Wendy and Lucy (2008) dir. Kelly Reichardt
Starring: Michelle Williams, Wally Dalton, Will Patton
The relationship between man/woman and dog has produced some beautiful films over the years. Kelly Reichardt’s acclaimed film strips out anything not essential to the journey of Wendy, a transient single girl and her trusty canine companion, Lucy, producing a transcendental minimalist cinema experience.
Reichardt’s careful pacing falls into the, for lack of a better term, ‘not-much-happens’ genre of indie films. And there’s a lot of these films lately, but an honest, immersive and performance from Michelle Williams elevates “Wendy and Lucy” above most others.
In fact, "Wendy and Lucy" more in common with Vittorio De Sica’s “Umberto D”, the 1952 Italian neo-realist classic about an elderly Italian man and his Jack Russell. Like De Sica’s hero, Wendy is jobless and near penniless and only has her dog to share her love with. Wendy does have a car though and is on a journey to Alaska where apparently there are jobs waiting for her. She wanders into a small Oregon town for a rest in a Walgreens parking lot, but when she awakens her car won’t start. With barely enough cash in her wallet as she needs for the trip, this is a huge roadblock.
While her car's in the shop she makes a crucial mistake of trying shoplift some kibble for Lucy and gets caught. Forced to leave her behind at the store she spends the night in the police station, and of course, when she gets out, Lucy is gone, nowhere to be found. The search becomes an emotionally draining journey, helped through a random friendship with the Walgreen’s security guard - an elderly man, who recognizes the genuine goodness in Wendy, a legitmate victim of life's unfortunate circumstances.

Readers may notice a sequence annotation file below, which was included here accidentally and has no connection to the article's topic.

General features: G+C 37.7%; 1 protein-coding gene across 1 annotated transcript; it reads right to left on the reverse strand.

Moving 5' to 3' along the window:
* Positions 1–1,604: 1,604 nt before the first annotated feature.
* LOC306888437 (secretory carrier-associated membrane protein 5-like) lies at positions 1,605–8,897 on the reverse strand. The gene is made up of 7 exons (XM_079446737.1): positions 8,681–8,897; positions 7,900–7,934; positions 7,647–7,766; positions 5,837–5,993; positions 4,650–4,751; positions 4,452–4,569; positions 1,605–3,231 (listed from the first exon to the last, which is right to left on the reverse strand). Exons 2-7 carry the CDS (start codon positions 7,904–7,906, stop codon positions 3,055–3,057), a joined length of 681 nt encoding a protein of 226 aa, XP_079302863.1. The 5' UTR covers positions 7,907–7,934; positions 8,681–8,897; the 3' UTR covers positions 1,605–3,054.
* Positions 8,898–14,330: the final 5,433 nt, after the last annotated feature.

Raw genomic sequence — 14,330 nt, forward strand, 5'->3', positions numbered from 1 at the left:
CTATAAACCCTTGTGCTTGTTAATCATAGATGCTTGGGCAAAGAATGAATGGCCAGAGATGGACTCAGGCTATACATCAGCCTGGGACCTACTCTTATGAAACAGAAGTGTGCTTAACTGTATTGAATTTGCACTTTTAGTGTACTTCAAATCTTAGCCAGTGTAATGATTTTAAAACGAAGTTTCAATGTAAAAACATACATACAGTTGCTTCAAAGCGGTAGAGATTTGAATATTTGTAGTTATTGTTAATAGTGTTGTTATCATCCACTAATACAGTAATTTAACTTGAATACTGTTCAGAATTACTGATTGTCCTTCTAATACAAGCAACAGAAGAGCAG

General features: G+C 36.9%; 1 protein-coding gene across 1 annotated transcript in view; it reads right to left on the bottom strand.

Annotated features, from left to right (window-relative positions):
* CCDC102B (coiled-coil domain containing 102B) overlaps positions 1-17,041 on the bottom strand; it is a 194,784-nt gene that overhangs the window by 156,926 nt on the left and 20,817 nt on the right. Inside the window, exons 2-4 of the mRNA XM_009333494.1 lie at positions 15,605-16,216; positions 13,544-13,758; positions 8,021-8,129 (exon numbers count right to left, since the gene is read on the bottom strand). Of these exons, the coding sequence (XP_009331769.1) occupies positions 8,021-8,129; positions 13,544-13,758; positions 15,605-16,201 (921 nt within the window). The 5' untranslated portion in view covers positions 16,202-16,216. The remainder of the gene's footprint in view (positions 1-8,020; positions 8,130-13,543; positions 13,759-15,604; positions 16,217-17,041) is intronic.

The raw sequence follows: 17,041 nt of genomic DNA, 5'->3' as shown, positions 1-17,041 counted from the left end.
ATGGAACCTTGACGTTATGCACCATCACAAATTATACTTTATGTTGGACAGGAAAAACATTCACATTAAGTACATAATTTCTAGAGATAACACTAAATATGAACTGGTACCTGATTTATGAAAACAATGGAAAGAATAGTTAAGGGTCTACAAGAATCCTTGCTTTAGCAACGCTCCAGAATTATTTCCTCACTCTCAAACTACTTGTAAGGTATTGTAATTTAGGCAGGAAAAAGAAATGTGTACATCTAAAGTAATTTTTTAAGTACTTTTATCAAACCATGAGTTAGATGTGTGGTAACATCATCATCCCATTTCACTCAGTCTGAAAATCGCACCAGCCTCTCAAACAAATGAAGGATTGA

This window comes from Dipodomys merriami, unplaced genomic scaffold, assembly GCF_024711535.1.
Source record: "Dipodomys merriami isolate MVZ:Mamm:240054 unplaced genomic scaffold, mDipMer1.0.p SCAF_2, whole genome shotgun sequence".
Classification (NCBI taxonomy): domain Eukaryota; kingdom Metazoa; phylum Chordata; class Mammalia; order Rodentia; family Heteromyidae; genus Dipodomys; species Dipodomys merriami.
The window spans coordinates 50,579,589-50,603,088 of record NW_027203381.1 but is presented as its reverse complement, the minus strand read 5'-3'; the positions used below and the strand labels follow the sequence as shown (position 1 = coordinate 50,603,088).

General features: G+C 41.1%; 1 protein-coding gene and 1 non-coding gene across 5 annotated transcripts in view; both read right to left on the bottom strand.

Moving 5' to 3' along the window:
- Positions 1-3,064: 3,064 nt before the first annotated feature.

Michelle Williams has one of those embodiment performances and we yearn so badly for her to turn things around and make it to Alaska. Even though she’s a transient person, we don’t doubt she’ll make it. The careful close-ups of her notebook mathematically detailing the expenses she needs to incur to get to Alaska show there’s determination and forethought in her journey. And so knowing how much she has in her wallet, and how much she needs to get there, every time she has to pay a cabbie, take a bus, or any expenditure of money hurts us a little bit too.
With such sparseness in the story, oddly enough it's the ambient sounds of the town that moves to the forefront. We find ourselves noticing the humming of the fluorescent light blubs in the Shell station bathroom, the shuffling of feet on the ground when Wendy walks, or the omnipresent train rattle which echoes in the distance. And so it’s never quiet for the audience, we’re constantly stimulated by something, no matter how banal.
The joy of “Wendy and Lucy” is in this minutiae, point-of-view filmmaking at it’s best. The finale is one of those optimistic yet tragic moments, a painful decision Kelly makes for the good of the dog. With such narrative minimalism the impact of this melodramatic scene is multiplied to a multi-hanky moment putting an exclamation point on this powerful film.